Understanding Privacy Protection of Medical Records In California

Personal medical information, medical records patient information are highly sensitive and confidential documents that should be safeguarded against unnecessary disclosure without the patient’s consent at all costs. The information contained in a patient’s medical records is private, and may not be disclosed without permission, save a few exceptional circumstances.

What Laws Protect Patient Medical Information?

There are a number of federal laws in place that are designed to protect the privacy of patient medical records, such as the:

California additionally offers protection for patient medical records through California Civil Code Sections 56-56.37, also referred to as the Confidentiality of Medical Information Act. Under California law, a patient’s personal medical information, i.e., any individually identifiable information that is kept in physical or electronic form, is protected from unauthorized disclosure by health care providers, health care insurance providers, pharmaceutical companies, and other entities with access to this sensitive information, unless a court order demands such disclosure.

Medical information can include information concerning a patient’s medical history, mental health history, their physical or mental condition, or any course of treatment they are on. Individually identifiable information can include information such as a patient’s name, contact information, Social Security number or any other information that can be combined with publicly available information in order to identify the patient.

Patient Consent To Disclosure

Many times, a patient is referred to a specialist who requires copies of the patient’s medical records. However, the patient’s current doctor is not allowed to provide the patient’s medical records to the specialist without first obtaining the consent of the patient. If a patient wants to consent to the disclosure of their personal medical information, the patient must give permission in writing.

The requirements for providing patient consent to the sharing, releasing or disclosure of confidential medical records are outlined in California Civil Code Sections 56.11, which requires that the patient’s consent must be:

In writing and signed by the patient, the patient’s legal representative, or the beneficiary or personal representative of the patient (if the patient is deceased).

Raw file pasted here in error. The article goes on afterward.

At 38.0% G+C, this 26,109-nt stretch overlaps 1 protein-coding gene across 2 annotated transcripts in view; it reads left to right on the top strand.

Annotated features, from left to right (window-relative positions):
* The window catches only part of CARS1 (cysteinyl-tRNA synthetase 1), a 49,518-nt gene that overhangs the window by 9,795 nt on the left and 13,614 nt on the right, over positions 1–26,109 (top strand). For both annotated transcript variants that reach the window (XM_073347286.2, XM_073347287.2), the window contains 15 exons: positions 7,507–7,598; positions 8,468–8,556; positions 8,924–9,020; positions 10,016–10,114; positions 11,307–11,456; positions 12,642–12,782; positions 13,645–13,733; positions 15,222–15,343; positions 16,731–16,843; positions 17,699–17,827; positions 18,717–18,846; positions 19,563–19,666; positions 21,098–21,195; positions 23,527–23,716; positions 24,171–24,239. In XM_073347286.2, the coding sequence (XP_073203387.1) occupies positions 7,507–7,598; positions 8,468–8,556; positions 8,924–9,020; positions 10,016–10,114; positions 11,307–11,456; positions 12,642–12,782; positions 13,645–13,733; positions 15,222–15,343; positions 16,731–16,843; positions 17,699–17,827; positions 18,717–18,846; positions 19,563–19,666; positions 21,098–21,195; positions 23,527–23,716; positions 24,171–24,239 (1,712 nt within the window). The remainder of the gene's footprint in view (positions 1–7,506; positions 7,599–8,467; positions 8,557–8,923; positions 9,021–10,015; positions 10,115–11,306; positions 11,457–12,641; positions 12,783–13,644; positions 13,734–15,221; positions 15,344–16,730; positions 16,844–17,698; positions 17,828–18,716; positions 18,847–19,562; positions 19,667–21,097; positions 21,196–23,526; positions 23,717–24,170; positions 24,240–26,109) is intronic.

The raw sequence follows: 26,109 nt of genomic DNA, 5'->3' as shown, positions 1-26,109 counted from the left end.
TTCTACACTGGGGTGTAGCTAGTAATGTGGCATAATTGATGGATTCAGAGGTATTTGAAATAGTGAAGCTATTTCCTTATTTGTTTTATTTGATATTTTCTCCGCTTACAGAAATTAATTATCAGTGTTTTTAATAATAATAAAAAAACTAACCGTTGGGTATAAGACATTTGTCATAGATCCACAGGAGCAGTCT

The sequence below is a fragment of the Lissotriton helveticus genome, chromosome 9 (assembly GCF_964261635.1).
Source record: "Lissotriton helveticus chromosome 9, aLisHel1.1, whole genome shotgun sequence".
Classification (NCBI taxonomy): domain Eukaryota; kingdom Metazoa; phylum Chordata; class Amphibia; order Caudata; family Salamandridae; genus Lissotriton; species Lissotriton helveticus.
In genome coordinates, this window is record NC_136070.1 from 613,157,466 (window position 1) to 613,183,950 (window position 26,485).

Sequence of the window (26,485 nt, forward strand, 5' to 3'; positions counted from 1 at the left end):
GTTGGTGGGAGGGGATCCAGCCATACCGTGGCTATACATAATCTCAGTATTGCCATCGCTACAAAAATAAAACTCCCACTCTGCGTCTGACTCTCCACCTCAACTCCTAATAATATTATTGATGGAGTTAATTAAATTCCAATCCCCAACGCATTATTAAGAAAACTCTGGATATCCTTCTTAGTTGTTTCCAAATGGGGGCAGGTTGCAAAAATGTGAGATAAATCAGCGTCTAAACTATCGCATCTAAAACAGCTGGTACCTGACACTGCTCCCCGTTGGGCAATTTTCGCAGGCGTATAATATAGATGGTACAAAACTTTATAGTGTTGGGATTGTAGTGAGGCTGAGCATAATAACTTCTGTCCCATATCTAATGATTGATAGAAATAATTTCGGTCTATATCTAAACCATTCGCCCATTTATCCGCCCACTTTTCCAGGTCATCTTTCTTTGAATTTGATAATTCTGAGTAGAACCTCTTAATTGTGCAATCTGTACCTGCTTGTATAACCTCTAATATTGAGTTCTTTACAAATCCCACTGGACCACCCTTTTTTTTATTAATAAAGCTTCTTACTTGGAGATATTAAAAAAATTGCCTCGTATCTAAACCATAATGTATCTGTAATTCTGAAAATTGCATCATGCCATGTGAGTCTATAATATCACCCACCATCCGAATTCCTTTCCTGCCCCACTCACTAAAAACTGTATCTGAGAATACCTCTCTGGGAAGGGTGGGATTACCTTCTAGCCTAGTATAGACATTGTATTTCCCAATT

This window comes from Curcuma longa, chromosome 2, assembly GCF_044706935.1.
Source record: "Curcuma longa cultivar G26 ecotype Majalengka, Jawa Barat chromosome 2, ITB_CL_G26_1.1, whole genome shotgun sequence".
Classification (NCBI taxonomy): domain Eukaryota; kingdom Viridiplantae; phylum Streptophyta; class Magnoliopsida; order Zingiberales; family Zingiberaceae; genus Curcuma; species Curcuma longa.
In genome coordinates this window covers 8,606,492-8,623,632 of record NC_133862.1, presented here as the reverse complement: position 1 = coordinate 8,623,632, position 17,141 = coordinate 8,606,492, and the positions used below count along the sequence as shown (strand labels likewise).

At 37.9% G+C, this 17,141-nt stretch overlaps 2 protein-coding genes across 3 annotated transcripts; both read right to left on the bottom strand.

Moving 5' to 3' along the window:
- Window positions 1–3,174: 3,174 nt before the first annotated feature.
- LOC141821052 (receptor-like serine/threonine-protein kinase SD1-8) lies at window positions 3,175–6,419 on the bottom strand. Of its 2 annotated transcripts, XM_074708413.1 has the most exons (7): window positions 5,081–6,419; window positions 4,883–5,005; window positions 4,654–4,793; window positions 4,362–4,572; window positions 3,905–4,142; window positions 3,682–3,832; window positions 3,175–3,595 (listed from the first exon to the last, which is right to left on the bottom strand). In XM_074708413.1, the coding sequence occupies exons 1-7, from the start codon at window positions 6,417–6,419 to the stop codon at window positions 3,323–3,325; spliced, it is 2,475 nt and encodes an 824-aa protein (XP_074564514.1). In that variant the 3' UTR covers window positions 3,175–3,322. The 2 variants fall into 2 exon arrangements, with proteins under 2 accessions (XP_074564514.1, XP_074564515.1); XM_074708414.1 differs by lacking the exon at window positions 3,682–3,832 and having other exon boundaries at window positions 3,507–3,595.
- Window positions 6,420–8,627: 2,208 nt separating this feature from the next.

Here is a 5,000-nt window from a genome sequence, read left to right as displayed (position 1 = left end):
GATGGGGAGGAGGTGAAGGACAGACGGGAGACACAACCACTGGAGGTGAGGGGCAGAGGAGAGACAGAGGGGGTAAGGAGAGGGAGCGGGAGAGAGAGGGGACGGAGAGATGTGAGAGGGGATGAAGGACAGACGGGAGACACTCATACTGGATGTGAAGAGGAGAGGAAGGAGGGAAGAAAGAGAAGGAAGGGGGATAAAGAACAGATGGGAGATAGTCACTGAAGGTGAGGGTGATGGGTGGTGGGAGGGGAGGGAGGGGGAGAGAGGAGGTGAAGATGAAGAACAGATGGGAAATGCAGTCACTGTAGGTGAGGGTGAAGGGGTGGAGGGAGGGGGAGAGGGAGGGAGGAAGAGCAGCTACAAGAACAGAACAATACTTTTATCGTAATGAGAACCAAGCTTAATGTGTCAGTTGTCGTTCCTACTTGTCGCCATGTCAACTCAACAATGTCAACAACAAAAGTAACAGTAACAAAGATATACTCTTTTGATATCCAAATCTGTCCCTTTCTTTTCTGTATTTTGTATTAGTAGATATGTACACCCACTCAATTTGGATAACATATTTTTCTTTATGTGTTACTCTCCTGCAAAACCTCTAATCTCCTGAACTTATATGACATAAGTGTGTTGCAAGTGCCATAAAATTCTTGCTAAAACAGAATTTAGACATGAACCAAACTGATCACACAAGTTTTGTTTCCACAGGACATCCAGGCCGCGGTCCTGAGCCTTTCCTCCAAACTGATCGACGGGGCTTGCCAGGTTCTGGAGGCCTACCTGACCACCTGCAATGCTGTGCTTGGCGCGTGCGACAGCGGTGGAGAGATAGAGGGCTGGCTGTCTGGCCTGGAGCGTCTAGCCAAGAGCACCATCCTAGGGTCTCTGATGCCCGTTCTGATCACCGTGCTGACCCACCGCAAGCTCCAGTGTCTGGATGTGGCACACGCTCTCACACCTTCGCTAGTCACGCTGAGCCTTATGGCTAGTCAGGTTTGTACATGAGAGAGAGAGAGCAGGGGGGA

• Specific as to the permissible uses of the disclosed information, including detailing any restrictions or limitations on the disclosure of the patient’s medical records.
  • Clear as to who is authorized to release/disclose the medical information concerning the patient, and must be clear as to who is the authorized recipient of the released/disclosed medical information.
  • Clear as to the duration that the authorization is valid for.

Remedies For Unauthorized Disclosure

When a patient’s medical information is illegally disclosed or obtained without permission, the patient has a cause of action under California law. When the patient can show that the unauthorized disclosure amounted to some economic loss or a personal injury to the patient, then the patient has grounds for a suit. If you believe your information was disclosed without your authorization in writing and you have been damaged, contact our firm right away to speak with an experienced Los Angeles business attorney who can determine your rights and options.

We also advise businesses on how to substantially limit their liability and ensure their business policies conform to both state and federal statutes on a daily basis. Contact us if you have been accused of disclosing a patient or employee’s medical information without permission, or are unsure if your business is in full compliance with HIPPA and current employment laws.

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This entry was posted on Monday, November 30th, 2015 at 7:00 pm and is filed under Business & Corporate Law, California Law, Employment Law, Technology. You can follow any responses to this entry through the RSS 2.0 feed. You can leave a response, or trackback from your own site.

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